I don’t like the idea of leaving the European Union – in fact I think it’s probably a really bad idea. But, confession time, I didn’t vote.
I was at Glastonbury on June 23rd, and I was planning on cycling home to go and vote remain (it was only a half hour ride; nothing massive, but the cider was delicious, and well. It was just one vote).
So, sat around the meagre morning fire with a dozen or so others, I thought, ‘I know: if I can find one person who was going to go and vote leave, maybe we could shake hands and agree that we’d do that thing MPs are supposed to and pair off’: we’ll both withhold a vote and agree that we’re quits on that score. I figured it might take me a while to find someone to pair with, though: this was a Glastonbury crew campsite; no Daily Mail readers here! A range of sexual orientations and a variety of hair colour choices meant I was among friends! The first person I asked wasn’t going to vote, but said they would have voted leave.
The second person said the same.
And the third.
Fourth, fifth and sixth as well.
It was the seventh person I spoke to who was a leaver and was planning on heading off later. They agreed to withhold their vote to match mine. We shook on it and cracked another can.
Now it was Glastonbury, so the national political debate wasn’t exactly front and centre for any of us, but to find so many people whose intention was to get out of Europe shocked me. That feeling had kind of faded as the last two years have shuddered by, until I saw the Channel Four Brexit drama, an Uncivil War, last week.
It was fantastic, I thought, and I’m still thinking about it. But for all of it being an enjoyable drama, there were two scenes which epitomised why and how we got into this mess:
The first was the trip Cummings, Carswell and Eliot took to meet some of Carswell’s constituents: Carswell’s confession that he’d never been there was an emblematic start, as were the empty streets. The couple they went to meet sat there embarrassed by their lack of education, but justifiably angry at being left behind: they felt abandoned by politics, trained for a heavy industry which was then closed down and given nothing else. I loved the ghost town feeling of the location; the emptiness of it. And these might not have been interesting or interested people; no connection in contemporary culture or some sense of the city, but so what? Did that mean they were worthless, or that they mattered less? They were just people who had watched their lives being set aside as less important than the lives of others. Their nervousness at being seen as racists; their feelings of betrayal were exactly the kind of uncomfortable truth that liberals and media elites (and I guess that includes me) are happy to ignore because they’re not very visible from the town centre; where the bright shiny lights and mirrors of our own importance dazzle us so brilliantly. (Seriously though, aren’t we brilliant? Blogging on our phones?)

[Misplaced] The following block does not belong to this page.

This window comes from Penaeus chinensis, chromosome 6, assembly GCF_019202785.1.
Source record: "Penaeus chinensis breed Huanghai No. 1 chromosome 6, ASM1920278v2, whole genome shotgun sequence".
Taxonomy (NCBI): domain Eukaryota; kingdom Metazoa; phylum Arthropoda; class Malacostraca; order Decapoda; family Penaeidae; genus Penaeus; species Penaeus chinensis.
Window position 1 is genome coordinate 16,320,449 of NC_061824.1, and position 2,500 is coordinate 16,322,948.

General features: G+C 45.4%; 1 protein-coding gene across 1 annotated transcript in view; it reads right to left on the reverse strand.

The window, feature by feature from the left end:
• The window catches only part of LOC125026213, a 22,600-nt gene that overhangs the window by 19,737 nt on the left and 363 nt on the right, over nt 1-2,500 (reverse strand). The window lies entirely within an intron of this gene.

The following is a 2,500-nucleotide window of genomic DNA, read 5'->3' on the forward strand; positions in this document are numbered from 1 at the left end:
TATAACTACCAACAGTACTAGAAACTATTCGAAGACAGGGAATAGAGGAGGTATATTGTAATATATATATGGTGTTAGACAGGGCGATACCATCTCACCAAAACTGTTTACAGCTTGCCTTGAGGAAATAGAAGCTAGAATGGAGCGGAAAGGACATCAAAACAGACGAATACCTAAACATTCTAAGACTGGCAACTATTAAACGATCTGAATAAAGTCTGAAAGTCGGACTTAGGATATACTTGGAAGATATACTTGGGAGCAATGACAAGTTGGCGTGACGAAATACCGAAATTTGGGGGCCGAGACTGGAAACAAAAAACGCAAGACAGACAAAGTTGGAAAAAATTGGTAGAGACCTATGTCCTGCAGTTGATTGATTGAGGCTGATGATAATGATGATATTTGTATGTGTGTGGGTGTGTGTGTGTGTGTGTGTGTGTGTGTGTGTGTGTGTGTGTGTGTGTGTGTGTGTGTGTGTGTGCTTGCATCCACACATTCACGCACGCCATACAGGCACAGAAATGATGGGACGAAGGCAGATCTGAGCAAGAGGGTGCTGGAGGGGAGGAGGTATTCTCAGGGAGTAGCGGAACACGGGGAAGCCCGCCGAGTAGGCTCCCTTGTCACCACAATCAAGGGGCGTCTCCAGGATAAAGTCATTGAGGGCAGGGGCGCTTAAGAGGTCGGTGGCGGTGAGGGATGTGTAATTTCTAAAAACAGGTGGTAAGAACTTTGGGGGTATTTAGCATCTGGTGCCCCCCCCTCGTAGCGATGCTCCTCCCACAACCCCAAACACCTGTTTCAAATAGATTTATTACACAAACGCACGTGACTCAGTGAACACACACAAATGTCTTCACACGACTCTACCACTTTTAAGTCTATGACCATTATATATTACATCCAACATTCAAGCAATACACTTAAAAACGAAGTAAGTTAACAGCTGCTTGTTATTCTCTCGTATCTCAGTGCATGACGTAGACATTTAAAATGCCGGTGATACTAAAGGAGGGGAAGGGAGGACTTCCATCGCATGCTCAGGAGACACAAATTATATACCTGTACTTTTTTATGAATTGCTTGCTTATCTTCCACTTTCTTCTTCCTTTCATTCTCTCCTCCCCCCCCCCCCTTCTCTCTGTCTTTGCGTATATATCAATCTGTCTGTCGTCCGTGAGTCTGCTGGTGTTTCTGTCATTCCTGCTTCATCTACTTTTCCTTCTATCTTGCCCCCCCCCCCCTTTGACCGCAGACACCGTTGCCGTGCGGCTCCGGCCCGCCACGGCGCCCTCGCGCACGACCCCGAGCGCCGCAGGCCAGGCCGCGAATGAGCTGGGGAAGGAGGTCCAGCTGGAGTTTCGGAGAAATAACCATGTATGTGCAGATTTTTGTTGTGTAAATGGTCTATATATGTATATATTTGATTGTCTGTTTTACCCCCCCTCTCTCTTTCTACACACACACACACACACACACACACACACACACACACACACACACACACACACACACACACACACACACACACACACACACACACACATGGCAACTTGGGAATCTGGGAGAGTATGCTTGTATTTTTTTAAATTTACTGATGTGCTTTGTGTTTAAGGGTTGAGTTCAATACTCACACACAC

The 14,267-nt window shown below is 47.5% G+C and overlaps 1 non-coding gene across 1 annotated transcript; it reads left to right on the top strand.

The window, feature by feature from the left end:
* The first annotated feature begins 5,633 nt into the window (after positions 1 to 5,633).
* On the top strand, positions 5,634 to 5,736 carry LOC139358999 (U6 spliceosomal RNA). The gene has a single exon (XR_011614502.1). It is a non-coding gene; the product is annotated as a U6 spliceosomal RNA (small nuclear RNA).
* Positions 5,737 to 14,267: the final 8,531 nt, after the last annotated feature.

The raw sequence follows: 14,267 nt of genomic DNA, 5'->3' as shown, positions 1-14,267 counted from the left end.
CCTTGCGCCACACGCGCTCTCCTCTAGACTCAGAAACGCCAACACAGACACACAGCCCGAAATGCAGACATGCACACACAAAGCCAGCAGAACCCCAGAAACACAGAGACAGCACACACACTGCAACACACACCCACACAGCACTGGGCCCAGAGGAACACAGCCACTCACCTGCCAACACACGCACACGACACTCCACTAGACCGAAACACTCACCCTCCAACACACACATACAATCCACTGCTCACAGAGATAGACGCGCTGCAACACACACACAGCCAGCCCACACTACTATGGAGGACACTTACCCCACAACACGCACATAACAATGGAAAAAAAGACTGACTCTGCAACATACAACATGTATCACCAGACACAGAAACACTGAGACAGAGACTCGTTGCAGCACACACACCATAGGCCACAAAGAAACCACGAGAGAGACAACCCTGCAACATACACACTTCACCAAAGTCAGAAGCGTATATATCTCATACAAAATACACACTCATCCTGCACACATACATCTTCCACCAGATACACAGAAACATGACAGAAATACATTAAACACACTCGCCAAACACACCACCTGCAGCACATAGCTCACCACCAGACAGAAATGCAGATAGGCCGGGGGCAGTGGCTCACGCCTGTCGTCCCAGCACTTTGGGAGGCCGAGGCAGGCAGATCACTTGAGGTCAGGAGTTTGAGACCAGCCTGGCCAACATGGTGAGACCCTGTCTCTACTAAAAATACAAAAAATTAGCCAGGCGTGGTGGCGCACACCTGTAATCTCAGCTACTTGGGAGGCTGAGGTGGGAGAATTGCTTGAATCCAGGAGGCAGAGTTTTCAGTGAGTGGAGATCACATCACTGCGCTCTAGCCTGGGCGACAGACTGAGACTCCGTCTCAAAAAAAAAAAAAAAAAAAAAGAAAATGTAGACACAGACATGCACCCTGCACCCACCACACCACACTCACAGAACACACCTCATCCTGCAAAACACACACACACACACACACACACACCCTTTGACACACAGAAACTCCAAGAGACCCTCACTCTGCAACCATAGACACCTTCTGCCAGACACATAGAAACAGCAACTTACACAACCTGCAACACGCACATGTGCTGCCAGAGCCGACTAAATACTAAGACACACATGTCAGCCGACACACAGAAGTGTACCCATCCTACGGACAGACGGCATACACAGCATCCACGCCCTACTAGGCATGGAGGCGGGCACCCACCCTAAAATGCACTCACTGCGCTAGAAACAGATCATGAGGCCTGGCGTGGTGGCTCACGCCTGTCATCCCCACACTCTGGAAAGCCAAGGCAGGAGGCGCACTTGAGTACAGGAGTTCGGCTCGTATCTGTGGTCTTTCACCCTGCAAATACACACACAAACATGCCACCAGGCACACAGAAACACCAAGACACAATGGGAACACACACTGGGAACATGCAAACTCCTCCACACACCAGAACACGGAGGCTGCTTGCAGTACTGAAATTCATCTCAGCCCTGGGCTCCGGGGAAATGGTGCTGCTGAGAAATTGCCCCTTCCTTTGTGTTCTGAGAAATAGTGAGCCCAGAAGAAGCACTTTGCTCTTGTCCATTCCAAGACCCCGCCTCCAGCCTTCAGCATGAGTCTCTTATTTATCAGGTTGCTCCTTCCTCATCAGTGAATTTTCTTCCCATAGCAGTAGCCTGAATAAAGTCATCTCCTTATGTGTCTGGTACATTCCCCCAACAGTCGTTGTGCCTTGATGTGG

The second emblematic scene was the phone conference held by the Remainers as the campaign’s strategic head, Craig Oliver, tried to dish up dinner for the children. It encapsulated so eloquently the distraction; the lack of focus and sense that it wasn’t that important, really: of course it was in the bag (even as they were starting to discuss thoughts of it going tits up). The symbolism of the children not listening to him (because he was on the phone, distractedly being important) as he’s serving them dinner was dramatic writing of the highest standard. Them running off (like me, at Glastonbury) to play their games… gasp. The way his actions epitomised the lip service paid to the right idea (and I think it would have been, just to reiterate, the right idea to remain) he was ostensibly doing something ‘for the children’ while remaining (ouch) bound up in his own actions; in being the important thing. It was breathtakingly eloquent, If he truly cared, of course, he would have focussed on them and not on being on the phone.
Children (of all ages) can’t be expected to know what’s best of them (sitting down and eating their tea; chugging tins of cider at Glastonbury) and so the failure of his stewardship was complete: he was neither keeping the idea of a vast equality (the European Union) alive, or keeping his own house in order, for the benefit of future generations.